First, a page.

Nicholas Lester as Onegin, Miklós Sebestyén as Prince Gremin and Natalia Romaniw as Tatyana in Eugene Onegin (WNO)
Nicholas Lester as Onegin, Miklós Sebestyén as Prince Gremin and Natalia Romaniw as Tatyana in Eugene Onegin (WNO)
© Betina Skovbro

When a director stages Tchaikovsky's Pushkin opus with the narrative simplicity that James Macdonald achieved in his 2004 account for Welsh National Opera, here revived by Caroline Chaney, it shines as one of the incontestably great operas. Liberated from today's tired insistence on modish doubling and ghostly revenants, the work's passions and ironies are conveyed with devastating clarity.

Like Tolstoy's War and Peace, Eugene Onegin is a study in developmental evolution. The central characters Tatyana and Onegin seem destined to love each other, but their emotional trajectories go in opposite directions so it never quite happens. Early on, the impulsive young heroine falls for an immovable object in buttoned-up Eugene, but once she's matured and wedded to Prince Gremin the late-blooming self-awareness of her former crush is itself confounded. No one ends up happy.

Spare but intelligent, Macdonald's staging is full of sublime touches. I'd trade all the gimmicks going for the pleasure of having spotted a sea of books under Tatyana's chaise longue in the final scene. What a powerful way to show that for all her new-found airs, deep down the serene princess is still the dreamy young romantic. It makes her eventual self-sacrifice all the more heroic.

Tobias Hoheisel's uninspired sets are no more than functional, scene-change pauses are overlong and together with a superfluous second interval make for an excessively protracted evening, yet this is still one of the most affecting Eugene Onegins I have seen. Much of the credit for that belongs to Natalia Romaniw, whose Tatyana this time round is, if anything, even finer than her startling assumption of the role last summer at Garsington Opera. The Welsh soprano's ample voice is brilliantly focused, its timbre huge yet vulnerable, and as an actress her characterisation has extraordinary depth as she traces Tatyana's development from child to woman. It is one of the performances of the year.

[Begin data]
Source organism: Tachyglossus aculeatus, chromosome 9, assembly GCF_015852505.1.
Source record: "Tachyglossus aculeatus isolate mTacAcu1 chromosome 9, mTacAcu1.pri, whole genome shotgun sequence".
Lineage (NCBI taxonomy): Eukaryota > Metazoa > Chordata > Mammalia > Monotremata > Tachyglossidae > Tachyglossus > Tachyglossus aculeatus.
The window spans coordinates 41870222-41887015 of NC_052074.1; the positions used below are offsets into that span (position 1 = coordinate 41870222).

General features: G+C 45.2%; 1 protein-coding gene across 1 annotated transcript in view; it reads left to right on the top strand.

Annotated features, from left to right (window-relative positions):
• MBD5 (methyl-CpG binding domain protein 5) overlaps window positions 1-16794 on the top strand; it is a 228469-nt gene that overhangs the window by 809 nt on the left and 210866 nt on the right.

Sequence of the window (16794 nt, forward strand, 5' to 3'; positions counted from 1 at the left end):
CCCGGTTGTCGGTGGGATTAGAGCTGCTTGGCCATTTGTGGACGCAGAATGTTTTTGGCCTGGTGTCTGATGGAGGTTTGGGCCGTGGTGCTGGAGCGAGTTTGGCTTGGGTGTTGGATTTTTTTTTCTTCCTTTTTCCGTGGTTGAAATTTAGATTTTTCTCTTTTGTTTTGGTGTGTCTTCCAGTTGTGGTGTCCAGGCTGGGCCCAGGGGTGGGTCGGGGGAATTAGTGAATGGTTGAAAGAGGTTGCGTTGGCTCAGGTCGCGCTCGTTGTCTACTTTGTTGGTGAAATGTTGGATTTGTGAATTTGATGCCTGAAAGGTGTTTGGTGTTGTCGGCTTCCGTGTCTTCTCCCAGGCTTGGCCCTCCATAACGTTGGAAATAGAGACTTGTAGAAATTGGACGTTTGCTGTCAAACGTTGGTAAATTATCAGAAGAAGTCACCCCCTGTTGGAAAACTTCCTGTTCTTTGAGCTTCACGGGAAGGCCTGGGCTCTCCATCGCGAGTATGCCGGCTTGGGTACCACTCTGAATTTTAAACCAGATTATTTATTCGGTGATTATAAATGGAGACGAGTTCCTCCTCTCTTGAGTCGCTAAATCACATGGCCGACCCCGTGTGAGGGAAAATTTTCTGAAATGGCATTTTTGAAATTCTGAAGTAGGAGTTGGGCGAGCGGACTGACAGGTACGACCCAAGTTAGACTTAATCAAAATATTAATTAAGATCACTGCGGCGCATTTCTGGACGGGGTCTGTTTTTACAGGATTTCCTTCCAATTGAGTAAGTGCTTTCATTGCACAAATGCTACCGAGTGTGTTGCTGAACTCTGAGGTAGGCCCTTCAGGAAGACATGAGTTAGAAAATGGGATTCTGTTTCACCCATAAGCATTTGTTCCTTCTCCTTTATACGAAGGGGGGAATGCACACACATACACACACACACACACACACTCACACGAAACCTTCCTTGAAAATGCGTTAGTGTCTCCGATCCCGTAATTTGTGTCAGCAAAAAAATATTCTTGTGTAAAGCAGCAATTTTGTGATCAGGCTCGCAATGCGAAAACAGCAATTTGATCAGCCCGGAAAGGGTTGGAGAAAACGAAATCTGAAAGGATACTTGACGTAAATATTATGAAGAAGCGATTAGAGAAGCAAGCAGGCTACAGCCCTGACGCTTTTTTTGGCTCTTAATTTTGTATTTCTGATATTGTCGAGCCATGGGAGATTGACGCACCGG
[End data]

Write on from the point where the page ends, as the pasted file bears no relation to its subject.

'Female characters are outstandingly well sung'

In fact all the female characters are outstandingly well sung. Claudia Huckle as Olga matches her stage sister all the way, or at least as far as the soon-vanished character allows her to, while Camilla Roberts as their mother and Liuba Sokolova as the kindly old nurse Filipyevna are a delightfully contrasted pair as representatives of the older generation.

Nicholas Lester wears Onegin's unhappiness grimly. He sings the role with an attractive, even tone and thoroughgoing engagement but is not flattered by costumes that age him and would better suit a sour undertaker than an object of adolescent infatuation. To be frank, when he mansplains to young Tatyana why they are ill-suited to each other he is merely stating the obvious. Yet he crumbles splendidly at the end.

As the doomed Lensky, Jason Bridges sings sweetly with a mellow tenor voice that has little or no Russian character. Much better cast is Miklós Sebestyén as a growling, touching Prince Gremin, thoroughly plausible as Tatyana's battle-scarred older husband.

It is good to see the opera's dance sequences choreographed (by Stuart Hopps) for their full value - even though the vocally rousing WNO Chorus was a little stiff on terpsichorean front - and it was especially rewarding to hear Tchaikovsky's magnificent orchestrations rendered with such attention to detail by Ainārs Rubiķis. His phrasing and dynamics were as affecting as his sense of romantic flow, and the WNO Orchestra responded to the Latvian maestro with idiomatic panache.

There are two further performances of Eugene Onegin at WMC on 6 and 13 October. It then tours to Southampton, Llandudno, Birmingham, Liverpool, Bristol and Oxford until 30 November.